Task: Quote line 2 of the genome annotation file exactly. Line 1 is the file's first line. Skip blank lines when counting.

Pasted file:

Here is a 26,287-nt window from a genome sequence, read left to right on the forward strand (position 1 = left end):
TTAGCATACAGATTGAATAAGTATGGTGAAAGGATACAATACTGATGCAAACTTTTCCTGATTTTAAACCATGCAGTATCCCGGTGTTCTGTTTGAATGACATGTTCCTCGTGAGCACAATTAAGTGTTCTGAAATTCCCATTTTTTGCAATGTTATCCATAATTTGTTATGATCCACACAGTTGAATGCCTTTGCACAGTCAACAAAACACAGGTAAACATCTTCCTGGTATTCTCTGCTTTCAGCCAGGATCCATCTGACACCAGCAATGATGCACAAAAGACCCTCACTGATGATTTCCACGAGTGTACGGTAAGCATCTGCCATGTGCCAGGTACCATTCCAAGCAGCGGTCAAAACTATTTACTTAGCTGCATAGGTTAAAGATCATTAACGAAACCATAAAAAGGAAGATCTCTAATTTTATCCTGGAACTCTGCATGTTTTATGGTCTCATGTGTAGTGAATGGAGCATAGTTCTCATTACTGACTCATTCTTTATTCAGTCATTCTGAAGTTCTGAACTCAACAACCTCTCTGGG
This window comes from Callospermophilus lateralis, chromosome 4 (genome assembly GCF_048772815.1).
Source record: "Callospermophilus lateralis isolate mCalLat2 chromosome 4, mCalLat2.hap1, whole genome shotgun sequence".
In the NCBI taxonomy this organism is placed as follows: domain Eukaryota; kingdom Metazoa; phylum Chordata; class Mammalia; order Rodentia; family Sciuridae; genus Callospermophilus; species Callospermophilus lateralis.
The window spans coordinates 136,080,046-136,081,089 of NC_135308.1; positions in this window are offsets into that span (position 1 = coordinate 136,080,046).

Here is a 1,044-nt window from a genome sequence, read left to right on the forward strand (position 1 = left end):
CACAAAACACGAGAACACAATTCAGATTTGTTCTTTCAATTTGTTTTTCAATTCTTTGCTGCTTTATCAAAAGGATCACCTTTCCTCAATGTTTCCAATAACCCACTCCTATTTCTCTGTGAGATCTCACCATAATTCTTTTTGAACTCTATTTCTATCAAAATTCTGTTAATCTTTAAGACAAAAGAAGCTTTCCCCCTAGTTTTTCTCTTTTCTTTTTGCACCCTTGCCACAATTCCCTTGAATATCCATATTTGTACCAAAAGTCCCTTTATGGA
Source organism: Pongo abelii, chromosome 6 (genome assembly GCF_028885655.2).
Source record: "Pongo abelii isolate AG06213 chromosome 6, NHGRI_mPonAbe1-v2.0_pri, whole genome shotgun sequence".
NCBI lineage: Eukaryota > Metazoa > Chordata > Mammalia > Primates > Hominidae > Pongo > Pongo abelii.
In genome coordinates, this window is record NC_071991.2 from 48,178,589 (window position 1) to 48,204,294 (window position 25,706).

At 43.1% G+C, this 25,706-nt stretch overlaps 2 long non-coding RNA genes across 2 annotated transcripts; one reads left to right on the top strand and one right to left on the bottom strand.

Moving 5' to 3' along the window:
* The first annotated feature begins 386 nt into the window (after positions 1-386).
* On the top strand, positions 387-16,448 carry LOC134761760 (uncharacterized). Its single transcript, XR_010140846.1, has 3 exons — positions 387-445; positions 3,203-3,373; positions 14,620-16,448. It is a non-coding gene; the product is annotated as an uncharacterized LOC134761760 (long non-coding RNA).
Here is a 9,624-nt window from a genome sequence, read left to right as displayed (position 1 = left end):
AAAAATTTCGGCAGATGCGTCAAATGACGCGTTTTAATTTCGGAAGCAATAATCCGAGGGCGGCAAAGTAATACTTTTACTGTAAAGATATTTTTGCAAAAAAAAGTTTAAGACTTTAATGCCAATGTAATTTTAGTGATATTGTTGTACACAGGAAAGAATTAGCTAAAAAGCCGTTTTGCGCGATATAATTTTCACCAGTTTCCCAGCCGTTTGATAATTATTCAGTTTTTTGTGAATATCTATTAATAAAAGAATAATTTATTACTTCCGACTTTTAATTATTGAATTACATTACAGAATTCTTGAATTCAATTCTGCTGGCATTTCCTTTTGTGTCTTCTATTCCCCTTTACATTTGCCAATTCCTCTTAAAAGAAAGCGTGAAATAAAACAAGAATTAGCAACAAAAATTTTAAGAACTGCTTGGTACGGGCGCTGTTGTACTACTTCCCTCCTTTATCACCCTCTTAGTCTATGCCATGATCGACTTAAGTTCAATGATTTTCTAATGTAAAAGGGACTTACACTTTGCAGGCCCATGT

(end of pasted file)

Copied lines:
TTAGCATACAGATTGAATAAGTATGGTGAAAGGATACAATACTGATGCAAACTTTTCCTGATTTTAAACCATGCAGTATCCCGGTGTTCTGTTTGAATGACATGTTCCTCGTGAGCACAATTAAGTGTTCTGAAATTCCCATTTTTTGCAATGTTATCCATAATTTGTTATGATCCACACAGTTGAATGCCTTTGCACAGTCAACAAAACACAGGTAAACATCTTCCTGGTATTCTCTGCTTTCAGCCAGGATCCATCTGACACCAGCAATGATGCACAAAAGACCCTCACTGATGATTTCCACGAGTGTACGGTAAGCATCTGCCATGTGCCAGGTACCATTCCAAGCAGCGGTCAAAACTATTTACTTAGCTGCATAGGTTAAAGATCATTAACGAAACCATAAAAAGGAAGATCTCTAATTTTATCCTGGAACTCTGCATGTTTTATGGTCTCATGTGTAGTGAATGGAGCATAGTTCTCATTACTGACTCATTCTTTATTCAGTCATTCTGAAGTTCTGAACTCAACAACCTCTCTGGG